Path to pigs leads engineer to Iowa

AMES — The shortest path between two points may be a straight line, but for Jay Harmon, making the trek from Indiana to Iowa involved much more than a trip on Interstate 80.

Harmon has spent the past 18-plus years as an Extension ag engineer at Iowa State University.

A native of Bunker Hill, Ind., Harmon grew up working on his grandfather’s farm. He also raised pigs, which help fund his education at Purdue University.

“I was Grandpa’s shadow, and I followed him everywhere,” he says. “I really enjoyed raising pigs, and that sort of helped decide my career path.”

After graduating from Purdue in 1984 with a degree in ag engineering, Harmon went to the University of Minnesota, where he earned his master’s degree in 1986.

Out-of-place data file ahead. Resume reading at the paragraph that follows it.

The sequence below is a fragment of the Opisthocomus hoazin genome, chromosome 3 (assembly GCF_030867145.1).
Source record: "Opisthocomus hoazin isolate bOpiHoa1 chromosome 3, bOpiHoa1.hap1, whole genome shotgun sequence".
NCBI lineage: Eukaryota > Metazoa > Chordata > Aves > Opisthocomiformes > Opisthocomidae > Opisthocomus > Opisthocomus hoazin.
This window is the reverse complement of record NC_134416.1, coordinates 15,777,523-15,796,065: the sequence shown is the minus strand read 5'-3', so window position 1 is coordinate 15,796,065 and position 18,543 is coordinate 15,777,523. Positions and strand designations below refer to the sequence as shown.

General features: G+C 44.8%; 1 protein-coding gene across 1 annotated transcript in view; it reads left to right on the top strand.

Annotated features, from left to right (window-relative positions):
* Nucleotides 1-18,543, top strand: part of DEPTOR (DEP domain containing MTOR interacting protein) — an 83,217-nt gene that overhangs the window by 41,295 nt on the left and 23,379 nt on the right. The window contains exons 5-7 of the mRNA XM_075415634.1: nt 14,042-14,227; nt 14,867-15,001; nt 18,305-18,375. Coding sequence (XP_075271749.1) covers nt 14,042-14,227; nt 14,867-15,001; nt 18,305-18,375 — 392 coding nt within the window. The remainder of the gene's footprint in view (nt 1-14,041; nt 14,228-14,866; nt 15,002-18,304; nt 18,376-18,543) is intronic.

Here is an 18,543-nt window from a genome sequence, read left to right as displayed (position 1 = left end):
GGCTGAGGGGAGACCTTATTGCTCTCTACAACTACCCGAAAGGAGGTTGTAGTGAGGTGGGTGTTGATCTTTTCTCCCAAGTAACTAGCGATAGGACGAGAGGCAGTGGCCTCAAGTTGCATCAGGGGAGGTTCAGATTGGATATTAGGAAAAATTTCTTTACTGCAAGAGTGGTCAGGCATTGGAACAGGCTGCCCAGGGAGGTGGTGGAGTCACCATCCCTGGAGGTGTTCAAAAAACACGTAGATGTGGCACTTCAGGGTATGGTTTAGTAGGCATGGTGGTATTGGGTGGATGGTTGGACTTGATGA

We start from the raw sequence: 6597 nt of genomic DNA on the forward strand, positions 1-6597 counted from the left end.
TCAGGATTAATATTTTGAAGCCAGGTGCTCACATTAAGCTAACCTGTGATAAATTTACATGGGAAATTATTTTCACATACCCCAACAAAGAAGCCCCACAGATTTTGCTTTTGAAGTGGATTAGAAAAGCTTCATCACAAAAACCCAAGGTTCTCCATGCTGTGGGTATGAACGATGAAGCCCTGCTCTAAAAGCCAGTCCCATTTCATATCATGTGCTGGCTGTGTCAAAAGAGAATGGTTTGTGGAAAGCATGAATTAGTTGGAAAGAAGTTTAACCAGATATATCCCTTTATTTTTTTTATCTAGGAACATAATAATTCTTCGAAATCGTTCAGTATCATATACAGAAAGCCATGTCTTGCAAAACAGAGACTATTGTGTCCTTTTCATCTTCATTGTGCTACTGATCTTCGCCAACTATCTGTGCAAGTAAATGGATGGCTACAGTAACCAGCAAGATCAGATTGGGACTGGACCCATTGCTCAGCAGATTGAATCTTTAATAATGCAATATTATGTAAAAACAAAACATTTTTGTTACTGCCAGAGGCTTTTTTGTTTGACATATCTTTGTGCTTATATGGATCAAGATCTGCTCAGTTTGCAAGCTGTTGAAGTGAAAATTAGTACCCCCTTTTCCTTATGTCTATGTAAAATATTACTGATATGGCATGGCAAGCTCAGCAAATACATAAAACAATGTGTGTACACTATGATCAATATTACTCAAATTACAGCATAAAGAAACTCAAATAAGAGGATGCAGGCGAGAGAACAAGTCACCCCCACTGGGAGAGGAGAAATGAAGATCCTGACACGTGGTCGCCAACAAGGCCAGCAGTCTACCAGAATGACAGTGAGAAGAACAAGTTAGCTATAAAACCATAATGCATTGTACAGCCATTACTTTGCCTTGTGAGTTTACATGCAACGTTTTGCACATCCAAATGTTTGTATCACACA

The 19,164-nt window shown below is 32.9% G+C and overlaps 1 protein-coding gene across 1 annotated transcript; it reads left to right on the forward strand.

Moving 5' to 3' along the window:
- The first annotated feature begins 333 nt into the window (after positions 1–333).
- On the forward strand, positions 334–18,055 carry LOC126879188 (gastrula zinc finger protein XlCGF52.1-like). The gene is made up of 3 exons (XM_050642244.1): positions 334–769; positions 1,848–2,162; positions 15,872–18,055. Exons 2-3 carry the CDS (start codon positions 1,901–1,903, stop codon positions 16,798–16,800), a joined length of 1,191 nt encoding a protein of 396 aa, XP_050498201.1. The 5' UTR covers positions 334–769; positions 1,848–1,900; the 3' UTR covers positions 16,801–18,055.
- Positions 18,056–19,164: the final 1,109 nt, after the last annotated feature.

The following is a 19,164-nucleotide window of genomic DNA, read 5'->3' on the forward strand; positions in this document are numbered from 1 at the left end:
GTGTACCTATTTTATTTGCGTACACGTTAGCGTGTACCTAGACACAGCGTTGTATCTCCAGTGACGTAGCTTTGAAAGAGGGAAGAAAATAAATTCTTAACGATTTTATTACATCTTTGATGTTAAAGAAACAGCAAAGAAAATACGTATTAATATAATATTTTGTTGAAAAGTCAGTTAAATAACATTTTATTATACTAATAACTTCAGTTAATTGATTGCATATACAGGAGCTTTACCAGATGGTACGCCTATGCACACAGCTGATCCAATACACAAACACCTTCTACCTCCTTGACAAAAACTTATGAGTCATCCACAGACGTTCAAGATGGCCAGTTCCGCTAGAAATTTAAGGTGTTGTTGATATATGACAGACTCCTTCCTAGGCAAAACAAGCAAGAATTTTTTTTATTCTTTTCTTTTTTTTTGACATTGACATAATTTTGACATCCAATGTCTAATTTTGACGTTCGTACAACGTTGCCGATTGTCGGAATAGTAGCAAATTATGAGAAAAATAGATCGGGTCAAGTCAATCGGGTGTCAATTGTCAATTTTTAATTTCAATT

He eventually earned his PhD at Virginia Tech University in 1989.

Harmon’s first job out of college was in South Carolina, working for Clemson University Extension.

“I was a 100-percent Extension structure specialist, and I started right after Hurricane Hugo wiped out a lot of buildings,” he says. “I got to help a lot of people get going again, and I enjoyed my time in South Carolina.”

But, Harmon says he wanted to work with livestock, especially pigs and knew where he needed to go.

“The position opened up, and I knew I wanted to work with swine,” he says. “What better place to do that than Iowa?”

Harmon started at ISU in December 1993. Currently, his position is 50 percent Extension, 25 percent teaching and 25 percent research.

Read the full article from Iowa Farmer Today.